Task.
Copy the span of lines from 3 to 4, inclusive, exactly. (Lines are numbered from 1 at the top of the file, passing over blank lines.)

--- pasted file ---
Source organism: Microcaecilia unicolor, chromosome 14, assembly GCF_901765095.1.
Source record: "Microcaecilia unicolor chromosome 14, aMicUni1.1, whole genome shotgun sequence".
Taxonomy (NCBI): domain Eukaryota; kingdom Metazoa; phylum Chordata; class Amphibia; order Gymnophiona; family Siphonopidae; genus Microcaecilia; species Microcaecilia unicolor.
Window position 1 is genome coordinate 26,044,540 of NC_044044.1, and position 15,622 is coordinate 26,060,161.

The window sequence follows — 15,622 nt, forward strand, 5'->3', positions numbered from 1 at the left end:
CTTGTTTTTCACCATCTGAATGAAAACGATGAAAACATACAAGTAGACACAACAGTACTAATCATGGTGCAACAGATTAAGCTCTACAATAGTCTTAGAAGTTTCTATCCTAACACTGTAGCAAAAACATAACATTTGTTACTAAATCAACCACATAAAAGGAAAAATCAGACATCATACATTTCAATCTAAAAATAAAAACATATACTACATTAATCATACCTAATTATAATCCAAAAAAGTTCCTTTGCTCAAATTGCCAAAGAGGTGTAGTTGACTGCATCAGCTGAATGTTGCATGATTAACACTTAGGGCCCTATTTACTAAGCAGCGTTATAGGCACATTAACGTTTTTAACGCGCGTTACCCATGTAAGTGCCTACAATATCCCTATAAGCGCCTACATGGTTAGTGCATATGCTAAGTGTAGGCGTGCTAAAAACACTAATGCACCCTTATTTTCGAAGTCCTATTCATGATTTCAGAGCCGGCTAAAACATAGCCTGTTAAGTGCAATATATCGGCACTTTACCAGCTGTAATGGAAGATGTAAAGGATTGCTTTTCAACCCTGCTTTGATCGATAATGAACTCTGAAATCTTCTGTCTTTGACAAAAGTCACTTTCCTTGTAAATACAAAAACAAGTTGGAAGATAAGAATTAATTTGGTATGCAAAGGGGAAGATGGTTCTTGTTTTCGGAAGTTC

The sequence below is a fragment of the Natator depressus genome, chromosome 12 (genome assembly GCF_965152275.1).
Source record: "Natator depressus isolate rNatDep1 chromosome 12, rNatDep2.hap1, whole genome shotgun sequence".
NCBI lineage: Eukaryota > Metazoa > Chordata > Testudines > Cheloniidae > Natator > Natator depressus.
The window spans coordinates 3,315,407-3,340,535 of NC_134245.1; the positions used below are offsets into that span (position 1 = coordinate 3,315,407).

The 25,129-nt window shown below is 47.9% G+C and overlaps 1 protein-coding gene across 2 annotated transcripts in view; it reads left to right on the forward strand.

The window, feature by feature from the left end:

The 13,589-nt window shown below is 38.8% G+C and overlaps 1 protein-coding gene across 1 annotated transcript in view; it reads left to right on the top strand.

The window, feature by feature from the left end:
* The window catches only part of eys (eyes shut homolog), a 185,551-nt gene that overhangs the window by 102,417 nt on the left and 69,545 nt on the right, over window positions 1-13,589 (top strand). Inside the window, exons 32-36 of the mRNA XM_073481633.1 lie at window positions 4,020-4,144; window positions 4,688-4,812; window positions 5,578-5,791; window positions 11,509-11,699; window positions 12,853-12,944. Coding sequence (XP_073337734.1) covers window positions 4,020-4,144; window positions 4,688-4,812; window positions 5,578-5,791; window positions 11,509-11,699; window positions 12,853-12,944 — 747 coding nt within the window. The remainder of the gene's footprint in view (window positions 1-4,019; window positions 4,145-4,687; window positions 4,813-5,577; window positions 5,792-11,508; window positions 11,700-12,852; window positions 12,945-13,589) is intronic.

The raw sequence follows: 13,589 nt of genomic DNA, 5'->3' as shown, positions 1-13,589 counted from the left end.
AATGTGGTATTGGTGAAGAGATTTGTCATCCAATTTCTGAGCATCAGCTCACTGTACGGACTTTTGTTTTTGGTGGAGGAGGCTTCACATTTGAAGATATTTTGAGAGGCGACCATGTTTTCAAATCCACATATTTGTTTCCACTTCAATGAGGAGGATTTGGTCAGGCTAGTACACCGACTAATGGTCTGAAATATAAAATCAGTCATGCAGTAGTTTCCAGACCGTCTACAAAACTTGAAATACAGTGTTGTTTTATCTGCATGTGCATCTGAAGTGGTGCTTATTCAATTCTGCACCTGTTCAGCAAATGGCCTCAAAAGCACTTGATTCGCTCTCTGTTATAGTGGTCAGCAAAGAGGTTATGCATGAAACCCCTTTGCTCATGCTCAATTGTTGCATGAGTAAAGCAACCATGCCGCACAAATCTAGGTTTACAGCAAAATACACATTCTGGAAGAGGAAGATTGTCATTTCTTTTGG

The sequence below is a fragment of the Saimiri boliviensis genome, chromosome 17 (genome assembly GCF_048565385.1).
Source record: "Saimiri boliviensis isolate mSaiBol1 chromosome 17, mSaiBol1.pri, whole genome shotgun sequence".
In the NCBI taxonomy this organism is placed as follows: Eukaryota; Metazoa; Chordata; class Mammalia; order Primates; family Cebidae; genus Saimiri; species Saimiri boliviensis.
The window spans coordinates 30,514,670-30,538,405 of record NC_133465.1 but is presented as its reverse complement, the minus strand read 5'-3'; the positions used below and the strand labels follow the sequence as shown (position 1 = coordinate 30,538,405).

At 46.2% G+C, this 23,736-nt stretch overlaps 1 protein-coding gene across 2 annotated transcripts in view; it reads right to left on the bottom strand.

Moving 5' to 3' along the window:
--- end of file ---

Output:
Taxonomy (NCBI): domain Eukaryota; kingdom Metazoa; phylum Chordata; class Amphibia; order Gymnophiona; family Siphonopidae; genus Microcaecilia; species Microcaecilia unicolor.
Window position 1 is genome coordinate 26,044,540 of NC_044044.1, and position 15,622 is coordinate 26,060,161.